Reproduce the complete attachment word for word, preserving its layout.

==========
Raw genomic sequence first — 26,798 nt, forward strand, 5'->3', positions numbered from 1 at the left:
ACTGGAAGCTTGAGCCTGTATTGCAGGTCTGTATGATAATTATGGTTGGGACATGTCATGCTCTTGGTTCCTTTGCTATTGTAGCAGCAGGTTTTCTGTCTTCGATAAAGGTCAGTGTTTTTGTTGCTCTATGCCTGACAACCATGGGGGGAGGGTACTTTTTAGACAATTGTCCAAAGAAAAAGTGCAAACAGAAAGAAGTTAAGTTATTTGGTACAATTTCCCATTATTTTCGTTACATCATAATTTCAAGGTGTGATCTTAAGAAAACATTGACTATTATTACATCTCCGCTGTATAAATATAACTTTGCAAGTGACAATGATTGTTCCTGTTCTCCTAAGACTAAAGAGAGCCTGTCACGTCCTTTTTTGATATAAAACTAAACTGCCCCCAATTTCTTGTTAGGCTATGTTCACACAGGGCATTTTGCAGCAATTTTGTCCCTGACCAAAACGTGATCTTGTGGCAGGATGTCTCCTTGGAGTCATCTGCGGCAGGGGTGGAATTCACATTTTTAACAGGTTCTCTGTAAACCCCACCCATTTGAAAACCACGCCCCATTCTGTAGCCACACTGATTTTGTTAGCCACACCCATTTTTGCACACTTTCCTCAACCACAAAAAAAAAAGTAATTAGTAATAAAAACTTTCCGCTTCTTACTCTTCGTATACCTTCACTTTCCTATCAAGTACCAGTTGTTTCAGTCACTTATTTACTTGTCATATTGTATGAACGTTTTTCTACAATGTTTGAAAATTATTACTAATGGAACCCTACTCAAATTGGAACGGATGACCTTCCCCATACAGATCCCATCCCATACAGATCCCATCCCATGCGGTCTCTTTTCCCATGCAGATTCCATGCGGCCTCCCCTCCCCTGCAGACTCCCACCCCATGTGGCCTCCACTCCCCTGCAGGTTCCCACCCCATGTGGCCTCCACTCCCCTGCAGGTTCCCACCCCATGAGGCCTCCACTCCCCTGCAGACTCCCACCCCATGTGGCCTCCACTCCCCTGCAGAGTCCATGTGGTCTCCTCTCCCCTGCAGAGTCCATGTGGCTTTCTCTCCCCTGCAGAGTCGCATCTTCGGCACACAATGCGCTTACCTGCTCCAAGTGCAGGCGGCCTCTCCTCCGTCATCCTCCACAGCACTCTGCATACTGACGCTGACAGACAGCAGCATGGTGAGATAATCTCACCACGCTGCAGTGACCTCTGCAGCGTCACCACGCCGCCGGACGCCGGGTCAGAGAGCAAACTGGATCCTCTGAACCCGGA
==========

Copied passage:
Raw genomic sequence first — 26,798 nt, forward strand, 5'->3', positions numbered from 1 at the left:
ACTGGAAGCTTGAGCCTGTATTGCAGGTCTGTATGATAATTATGGTTGGGACATGTCATGCTCTTGGTTCCTTTGCTATTGTAGCAGCAGGTTTTCTGTCTTCGATAAAGGTCAGTGTTTTTGTTGCTCTATGCCTGACAACCATGGGGGGAGGGTACTTTTTAGACAATTGTCCAAAGAAAAAGTGCAAACAGAAAGAAGTTAAGTTATTTGGTACAATTTCCCATTATTTTCGTTACATCATAATTTCAAGGTGTGATCTTAAGAAAACATTGACTATTATTACATCTCCGCTGTATAAATATAACTTTGCAAGTGACAATGATTGTTCCTGTTCTCCTAAGACTAAAGAGAGCCTGTCACGTCCTTTTTTGATATAAAACTAAACTGCCCCCAATTTCTTGTTAGGCTATGTTCACACAGGGCATTTTGCAGCAATTTTGTCCCTGACCAAAACGTGATCTTGTGGCAGGATGTCTCCTTGGAGTCATCTGCGGCAGGGGTGGAATTCACATTTTTAACAGGTTCTCTGTAAACCCCACCCATTTGAAAACCACGCCCCATTCTGTAGCCACACTGATTTTGTTAGCCACACCCATTTTTGCACACTTTCCTCAACCACAAAAAAAAAAGTAATTAGTAATAAAAACTTTCCGCTTCTTACTCTTCGTATACCTTCACTTTCCTATCAAGTACCAGTTGTTTCAGTCACTTATTTACTTGTCATATTGTATGAACGTTTTTCTACAATGTTTGAAAATTATTACTAATGGAACCCTACTCAAATTGGAACGGATGACCTTCCCCATACAGATCCCATCCCATACAGATCCCATCCCATGCGGTCTCTTTTCCCATGCAGATTCCATGCGGCCTCCCCTCCCCTGCAGACTCCCACCCCATGTGGCCTCCACTCCCCTGCAGGTTCCCACCCCATGTGGCCTCCACTCCCCTGCAGGTTCCCACCCCATGAGGCCTCCACTCCCCTGCAGACTCCCACCCCATGTGGCCTCCACTCCCCTGCAGAGTCCATGTGGTCTCCTCTCCCCTGCAGAGTCCATGTGGCTTTCTCTCCCCTGCAGAGTCGCATCTTCGGCACACAATGCGCTTACCTGCTCCAAGTGCAGGCGGCCTCTCCTCCGTCATCCTCCACAGCACTCTGCATACTGACGCTGACAGACAGCAGCATGGTGAGATAATCTCACCACGCTGCAGTGACCTCTGCAGCGTCACCACGCCGCCGGACGCCGGGTCAGAGAGCAAACTGGATCCTCTGAACCCGGA